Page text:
A cheap nearly penny stock to buy

A pile of British one penny coins on a white background.

I believe getting exposure to the UK housing market is a great investment idea. I already own shares in FTSE 100  housebuilders Taylor Wimpey and Barratt. And I have my eye on a particular nearly penny stock as a way to play the booming rentals sector.

Investing in buy-to-let has been increasingly bad for landlords in the UK. Tax relief has dropped, a raft of new costs (particularly from the Tenant Fees Act introduced in 2019) have come into effect, and property owners also have a huge number of regulatory hoops to jump through.

That’s not to say that investing in property rentals is a bad idea. For one, home prices in the UK continue to go from strength to strength. And private rents also continue to grow at an eye-popping pace. According to Zoopla, rents outside London jumped 5% during the 12 months to July. This is the biggest leap since the property listings giant started compiling records in 2008.

For these reasons I’d buy shares in Residential Secure Income (LSE: RESI) today. This nearly penny stock has a property portfolio of around 3,100 homes spanning the realms of shared ownership, retirement, and local authority housing.

A perfect stock for uncertain times

I also think Residential Secure Income could be a great buy given the uncertain outlook for the British economy. Global stock markets have taken a smack in recent days as signs of a cooling economic recovery have emerged. Yet this cheap UK share’s focus on the ua-defensive end of the property market means it should keep growing earnings irrespective of broader economic conditions.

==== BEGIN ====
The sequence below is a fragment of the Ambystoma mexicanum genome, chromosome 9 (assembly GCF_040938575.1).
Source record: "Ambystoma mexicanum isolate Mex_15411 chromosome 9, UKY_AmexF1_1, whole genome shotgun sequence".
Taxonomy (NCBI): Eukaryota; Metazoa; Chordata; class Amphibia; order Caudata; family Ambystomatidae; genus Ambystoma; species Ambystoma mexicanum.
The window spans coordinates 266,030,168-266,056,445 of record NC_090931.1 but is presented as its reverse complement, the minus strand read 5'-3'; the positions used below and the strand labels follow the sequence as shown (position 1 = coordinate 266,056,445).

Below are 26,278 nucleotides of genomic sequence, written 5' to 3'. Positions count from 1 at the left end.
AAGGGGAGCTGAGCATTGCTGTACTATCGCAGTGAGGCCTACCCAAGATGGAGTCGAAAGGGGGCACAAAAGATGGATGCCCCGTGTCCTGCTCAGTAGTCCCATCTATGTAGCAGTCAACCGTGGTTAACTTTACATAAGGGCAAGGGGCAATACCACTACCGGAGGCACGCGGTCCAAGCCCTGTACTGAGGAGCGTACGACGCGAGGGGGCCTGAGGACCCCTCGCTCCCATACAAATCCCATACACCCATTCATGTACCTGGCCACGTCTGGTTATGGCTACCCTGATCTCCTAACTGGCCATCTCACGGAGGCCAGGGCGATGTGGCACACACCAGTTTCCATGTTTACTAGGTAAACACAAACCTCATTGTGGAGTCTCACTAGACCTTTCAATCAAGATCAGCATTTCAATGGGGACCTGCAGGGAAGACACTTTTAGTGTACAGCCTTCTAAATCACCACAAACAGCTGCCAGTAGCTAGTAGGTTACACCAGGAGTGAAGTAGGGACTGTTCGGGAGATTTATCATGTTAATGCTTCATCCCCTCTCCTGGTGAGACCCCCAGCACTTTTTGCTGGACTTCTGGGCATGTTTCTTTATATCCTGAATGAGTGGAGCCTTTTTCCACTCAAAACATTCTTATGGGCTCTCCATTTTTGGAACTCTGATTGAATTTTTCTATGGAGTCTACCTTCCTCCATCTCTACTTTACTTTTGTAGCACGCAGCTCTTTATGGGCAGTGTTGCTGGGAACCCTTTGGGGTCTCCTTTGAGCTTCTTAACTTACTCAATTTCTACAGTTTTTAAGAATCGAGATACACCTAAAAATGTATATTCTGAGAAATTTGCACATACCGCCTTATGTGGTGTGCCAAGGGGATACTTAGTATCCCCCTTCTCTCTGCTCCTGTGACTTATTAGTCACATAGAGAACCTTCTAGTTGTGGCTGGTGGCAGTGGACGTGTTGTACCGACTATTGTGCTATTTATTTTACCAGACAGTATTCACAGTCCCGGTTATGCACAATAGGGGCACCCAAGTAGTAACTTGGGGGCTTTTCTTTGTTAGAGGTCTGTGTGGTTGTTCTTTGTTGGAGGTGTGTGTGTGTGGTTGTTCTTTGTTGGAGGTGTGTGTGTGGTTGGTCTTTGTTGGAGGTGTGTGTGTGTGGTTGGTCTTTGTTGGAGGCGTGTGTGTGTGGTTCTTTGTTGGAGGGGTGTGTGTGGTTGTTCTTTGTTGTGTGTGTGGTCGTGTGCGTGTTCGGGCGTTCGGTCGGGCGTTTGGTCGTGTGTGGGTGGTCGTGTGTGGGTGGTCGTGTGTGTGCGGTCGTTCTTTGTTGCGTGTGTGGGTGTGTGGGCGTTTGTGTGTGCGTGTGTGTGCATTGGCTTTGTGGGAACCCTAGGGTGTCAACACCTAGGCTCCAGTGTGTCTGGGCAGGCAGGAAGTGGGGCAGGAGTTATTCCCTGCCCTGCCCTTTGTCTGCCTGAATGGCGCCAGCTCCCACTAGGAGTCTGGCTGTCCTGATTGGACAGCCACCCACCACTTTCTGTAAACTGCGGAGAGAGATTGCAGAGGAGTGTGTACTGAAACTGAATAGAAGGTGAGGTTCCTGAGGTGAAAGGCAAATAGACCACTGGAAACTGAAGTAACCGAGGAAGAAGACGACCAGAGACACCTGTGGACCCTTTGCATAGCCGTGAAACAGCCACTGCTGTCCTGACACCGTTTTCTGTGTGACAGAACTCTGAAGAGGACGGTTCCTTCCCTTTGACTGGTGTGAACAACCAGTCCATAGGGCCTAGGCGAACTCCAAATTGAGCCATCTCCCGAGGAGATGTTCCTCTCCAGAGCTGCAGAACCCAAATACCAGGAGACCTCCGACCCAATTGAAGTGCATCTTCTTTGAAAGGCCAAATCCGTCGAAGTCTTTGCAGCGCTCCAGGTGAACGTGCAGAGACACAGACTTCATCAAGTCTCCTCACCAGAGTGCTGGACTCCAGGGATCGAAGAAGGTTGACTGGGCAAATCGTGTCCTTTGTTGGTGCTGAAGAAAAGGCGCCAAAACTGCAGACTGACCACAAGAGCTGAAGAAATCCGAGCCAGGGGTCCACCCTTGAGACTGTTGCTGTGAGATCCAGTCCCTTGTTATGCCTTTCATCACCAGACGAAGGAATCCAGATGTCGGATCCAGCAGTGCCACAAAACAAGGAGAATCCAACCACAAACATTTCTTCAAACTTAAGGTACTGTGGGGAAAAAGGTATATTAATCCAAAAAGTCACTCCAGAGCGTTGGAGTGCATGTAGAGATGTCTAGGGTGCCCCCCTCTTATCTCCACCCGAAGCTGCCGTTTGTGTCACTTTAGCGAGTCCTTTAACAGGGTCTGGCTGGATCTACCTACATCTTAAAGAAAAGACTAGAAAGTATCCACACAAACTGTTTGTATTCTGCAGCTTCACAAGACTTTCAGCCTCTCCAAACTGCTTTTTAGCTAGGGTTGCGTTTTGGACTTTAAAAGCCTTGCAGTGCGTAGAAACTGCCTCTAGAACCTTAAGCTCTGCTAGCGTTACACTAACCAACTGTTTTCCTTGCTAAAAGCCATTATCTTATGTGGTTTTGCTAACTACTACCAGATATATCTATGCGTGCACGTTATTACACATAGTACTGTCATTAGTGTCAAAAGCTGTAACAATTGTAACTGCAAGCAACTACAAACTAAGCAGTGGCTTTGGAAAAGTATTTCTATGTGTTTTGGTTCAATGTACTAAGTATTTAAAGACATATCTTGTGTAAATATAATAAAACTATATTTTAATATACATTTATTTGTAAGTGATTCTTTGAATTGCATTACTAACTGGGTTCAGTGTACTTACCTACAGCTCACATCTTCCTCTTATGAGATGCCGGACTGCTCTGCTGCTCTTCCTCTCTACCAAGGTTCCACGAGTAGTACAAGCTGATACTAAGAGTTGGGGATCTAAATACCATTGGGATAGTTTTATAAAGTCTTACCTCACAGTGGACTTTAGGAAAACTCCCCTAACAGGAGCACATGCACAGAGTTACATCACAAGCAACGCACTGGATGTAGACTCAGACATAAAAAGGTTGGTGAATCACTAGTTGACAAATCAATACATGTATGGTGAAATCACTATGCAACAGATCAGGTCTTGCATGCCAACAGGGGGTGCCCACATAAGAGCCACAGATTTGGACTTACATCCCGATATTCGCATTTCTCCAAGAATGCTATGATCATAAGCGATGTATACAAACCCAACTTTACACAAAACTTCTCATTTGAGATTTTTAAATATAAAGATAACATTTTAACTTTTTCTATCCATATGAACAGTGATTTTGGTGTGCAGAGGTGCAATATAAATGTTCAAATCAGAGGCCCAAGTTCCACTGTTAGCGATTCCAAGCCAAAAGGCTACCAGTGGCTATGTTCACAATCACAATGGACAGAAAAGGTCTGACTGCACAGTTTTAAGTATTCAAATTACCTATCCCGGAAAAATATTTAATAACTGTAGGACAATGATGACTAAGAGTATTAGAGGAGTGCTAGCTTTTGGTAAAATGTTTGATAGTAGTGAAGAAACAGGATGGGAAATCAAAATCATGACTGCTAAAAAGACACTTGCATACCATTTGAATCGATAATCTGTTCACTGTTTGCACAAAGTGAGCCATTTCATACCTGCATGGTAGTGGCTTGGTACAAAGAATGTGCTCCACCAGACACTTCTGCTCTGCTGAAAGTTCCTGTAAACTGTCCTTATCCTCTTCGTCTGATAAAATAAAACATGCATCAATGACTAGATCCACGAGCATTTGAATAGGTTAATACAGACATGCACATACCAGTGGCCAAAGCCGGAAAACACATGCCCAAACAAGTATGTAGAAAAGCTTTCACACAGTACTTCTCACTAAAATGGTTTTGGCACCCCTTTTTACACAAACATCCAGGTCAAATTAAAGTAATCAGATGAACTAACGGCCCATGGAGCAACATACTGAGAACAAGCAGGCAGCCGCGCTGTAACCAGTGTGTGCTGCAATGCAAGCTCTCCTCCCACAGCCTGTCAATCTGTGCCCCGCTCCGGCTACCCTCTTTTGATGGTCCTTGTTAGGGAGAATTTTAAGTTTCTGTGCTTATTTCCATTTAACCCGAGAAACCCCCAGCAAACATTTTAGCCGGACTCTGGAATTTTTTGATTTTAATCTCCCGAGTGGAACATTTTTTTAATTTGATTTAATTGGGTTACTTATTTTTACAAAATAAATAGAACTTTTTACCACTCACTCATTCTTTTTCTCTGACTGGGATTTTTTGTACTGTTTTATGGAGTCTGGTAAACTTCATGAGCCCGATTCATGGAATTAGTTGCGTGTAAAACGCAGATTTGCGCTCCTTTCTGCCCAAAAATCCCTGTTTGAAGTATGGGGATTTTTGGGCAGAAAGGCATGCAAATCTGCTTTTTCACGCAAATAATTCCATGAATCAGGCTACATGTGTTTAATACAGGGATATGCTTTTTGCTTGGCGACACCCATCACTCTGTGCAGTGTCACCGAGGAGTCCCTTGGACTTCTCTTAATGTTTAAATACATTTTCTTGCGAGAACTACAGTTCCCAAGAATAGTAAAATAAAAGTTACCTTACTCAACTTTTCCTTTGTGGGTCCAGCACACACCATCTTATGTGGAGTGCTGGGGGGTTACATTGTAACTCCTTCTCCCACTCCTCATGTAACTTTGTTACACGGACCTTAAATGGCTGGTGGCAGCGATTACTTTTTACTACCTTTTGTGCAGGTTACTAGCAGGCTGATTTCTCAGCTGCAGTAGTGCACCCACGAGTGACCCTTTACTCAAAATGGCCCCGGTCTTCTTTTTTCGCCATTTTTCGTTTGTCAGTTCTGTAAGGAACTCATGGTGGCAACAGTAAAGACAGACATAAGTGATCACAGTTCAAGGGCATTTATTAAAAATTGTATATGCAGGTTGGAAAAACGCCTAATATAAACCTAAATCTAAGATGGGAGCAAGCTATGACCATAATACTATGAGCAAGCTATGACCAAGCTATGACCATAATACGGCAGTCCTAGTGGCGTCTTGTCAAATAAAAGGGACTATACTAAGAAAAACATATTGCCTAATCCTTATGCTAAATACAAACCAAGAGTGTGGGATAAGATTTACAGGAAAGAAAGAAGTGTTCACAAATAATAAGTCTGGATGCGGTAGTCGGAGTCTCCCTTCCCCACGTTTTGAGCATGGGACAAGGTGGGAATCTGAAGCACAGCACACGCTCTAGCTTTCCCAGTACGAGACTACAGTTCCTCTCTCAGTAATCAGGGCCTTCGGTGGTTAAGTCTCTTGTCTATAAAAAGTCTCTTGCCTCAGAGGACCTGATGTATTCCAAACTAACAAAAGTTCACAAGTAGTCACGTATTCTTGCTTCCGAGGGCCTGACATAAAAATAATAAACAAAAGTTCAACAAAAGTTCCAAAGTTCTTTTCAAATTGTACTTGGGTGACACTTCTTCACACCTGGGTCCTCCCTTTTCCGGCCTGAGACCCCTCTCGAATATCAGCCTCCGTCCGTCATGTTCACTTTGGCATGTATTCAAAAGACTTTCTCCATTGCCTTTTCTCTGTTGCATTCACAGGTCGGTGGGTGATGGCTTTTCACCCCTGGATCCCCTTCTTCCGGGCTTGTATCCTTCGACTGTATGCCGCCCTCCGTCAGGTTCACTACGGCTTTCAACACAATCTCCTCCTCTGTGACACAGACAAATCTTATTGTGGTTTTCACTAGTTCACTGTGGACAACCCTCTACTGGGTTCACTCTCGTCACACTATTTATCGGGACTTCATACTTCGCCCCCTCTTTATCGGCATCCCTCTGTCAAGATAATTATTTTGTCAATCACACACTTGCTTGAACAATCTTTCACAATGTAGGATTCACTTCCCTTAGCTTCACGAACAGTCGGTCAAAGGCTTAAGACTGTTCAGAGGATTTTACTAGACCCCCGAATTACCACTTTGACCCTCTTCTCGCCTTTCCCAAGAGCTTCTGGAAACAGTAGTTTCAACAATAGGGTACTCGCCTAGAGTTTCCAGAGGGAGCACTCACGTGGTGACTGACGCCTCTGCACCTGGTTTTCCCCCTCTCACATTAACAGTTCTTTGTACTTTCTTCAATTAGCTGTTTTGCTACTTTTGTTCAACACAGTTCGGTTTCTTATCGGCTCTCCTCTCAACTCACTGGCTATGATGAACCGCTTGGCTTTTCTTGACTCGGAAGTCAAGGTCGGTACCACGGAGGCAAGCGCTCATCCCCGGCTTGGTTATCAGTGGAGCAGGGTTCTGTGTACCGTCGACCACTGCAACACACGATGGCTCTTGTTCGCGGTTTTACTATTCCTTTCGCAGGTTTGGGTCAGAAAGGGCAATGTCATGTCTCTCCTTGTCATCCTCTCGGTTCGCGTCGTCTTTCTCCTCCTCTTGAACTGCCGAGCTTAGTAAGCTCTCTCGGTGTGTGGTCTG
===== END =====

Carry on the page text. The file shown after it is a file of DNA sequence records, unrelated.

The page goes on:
Rent collection at the company remained stable throughout the worst of the Covid-19 crisis last year. And latest financials showed an impressive 99% collection rate in the three months to June.

A nearly penny stock that’s dead cheap

Residential Secure Income isn’t completely without risk of course. Soaring rents and the impact this has on people looking to get on the property ladder has become an increasingly political issue. It’s therefore possible that government action could come later down the line that might harm profits at UK shares like this.

However, I would argue that this former penny stock’s ua-low share price more than reflects these dangers. City analysts think earnings here will rise 47% in this financial year (to September 2021). Another 21% increase is predicted for the upcoming period. This leaves it trading on an undemanding forward price-to-earnings growth (PEG) ratio of 1.

I also think Residential Secure Income’s a great dividend stock to buy at current prices of 108p. Forecasters expect the UK property share to keep paying total annual dividends of 5p per share over the next couple of years. Consequently the nearly penny stock boasts a 4.6% yield through to the end of financial 2022. This beats the FTSE 100 and FTSE 250 forward averages of 3.4% and 1.8% by a decent margin.

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Royston Wild owns shares of Barratt Developments and Taylor Wimpey. The Motley Fool UK has no position in any of the shares mentioned. Views expressed on the companies mentioned in this article are those of the writer and therefore may differ from the official recommendations we make in our subscription services such as Share Advisor, Hidden Winners and Pro. Here at The Motley Fool we believe that considering a diverse range of insights makes us better investors.